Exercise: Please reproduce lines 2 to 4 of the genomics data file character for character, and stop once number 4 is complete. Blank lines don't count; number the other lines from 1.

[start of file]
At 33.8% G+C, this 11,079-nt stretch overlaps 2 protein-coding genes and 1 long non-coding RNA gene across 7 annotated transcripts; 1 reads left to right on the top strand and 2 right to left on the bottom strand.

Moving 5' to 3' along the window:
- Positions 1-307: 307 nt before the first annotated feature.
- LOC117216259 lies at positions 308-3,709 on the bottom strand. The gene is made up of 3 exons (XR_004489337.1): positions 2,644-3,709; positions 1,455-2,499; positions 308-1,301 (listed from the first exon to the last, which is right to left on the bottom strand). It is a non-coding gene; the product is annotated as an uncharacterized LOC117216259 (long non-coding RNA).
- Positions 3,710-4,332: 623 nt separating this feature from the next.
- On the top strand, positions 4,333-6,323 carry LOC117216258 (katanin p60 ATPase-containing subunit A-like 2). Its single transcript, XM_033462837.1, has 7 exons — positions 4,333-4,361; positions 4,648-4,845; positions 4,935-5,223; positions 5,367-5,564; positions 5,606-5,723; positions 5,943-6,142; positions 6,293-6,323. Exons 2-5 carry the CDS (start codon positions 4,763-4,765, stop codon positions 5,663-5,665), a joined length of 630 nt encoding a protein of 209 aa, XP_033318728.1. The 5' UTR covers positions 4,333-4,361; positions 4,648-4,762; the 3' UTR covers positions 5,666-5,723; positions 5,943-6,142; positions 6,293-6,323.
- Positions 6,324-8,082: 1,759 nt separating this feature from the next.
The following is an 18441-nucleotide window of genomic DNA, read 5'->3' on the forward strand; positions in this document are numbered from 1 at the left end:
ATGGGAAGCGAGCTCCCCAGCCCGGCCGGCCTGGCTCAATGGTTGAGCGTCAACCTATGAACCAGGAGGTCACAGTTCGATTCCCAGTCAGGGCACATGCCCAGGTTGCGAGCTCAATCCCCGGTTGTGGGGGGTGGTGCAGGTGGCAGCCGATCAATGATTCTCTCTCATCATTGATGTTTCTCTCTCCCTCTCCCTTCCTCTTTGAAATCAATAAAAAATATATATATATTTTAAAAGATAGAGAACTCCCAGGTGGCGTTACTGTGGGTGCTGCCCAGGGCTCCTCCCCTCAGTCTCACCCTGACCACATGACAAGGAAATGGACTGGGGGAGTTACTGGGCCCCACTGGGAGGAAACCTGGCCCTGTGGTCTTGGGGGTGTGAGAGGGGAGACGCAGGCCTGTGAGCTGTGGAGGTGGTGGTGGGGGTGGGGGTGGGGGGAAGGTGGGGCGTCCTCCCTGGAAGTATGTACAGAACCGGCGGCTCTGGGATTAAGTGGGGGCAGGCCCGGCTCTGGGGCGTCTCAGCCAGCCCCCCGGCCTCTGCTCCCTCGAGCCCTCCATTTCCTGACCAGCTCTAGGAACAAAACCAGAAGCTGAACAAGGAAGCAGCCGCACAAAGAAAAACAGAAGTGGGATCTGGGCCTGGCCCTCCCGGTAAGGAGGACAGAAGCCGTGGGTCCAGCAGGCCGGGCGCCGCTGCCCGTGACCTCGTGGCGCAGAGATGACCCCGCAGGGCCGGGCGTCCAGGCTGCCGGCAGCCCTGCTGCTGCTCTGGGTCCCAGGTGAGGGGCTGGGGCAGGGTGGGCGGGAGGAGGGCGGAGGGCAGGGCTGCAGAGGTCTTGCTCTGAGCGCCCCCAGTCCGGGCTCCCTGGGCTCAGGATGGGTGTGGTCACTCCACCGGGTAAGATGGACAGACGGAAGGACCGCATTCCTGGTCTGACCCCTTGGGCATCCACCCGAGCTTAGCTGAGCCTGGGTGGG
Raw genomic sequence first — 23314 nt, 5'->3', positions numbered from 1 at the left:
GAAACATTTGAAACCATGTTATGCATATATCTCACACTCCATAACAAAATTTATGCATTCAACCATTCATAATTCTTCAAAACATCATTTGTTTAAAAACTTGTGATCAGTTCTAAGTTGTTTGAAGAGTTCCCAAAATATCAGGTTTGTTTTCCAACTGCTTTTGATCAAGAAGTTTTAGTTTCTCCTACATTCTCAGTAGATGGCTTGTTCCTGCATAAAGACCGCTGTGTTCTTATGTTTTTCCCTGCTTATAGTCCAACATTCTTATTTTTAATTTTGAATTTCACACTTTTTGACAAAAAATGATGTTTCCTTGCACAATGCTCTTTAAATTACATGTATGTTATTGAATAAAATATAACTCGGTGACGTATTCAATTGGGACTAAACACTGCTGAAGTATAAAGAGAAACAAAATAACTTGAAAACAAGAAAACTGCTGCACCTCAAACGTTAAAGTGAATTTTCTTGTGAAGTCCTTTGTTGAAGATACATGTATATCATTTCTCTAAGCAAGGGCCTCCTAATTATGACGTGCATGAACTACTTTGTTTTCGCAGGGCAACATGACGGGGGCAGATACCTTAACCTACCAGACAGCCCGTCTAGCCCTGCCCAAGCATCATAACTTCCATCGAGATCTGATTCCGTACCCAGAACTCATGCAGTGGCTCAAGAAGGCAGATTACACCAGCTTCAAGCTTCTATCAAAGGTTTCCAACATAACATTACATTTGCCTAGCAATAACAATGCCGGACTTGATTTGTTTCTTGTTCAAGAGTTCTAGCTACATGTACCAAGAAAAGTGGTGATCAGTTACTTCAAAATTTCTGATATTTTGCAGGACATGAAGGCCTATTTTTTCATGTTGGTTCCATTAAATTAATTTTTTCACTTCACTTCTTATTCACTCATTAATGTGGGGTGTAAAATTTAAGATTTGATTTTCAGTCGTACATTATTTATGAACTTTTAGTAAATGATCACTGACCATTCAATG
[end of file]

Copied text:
Moving 5' to 3' along the window:
- Positions 1-307: 307 nt before the first annotated feature.
- LOC117216259 lies at positions 308-3,709 on the bottom strand. The gene is made up of 3 exons (XR_004489337.1): positions 2,644-3,709; positions 1,455-2,499; positions 308-1,301 (listed from the first exon to the last, which is right to left on the bottom strand). It is a non-coding gene; the product is annotated as an uncharacterized LOC117216259 (long non-coding RNA).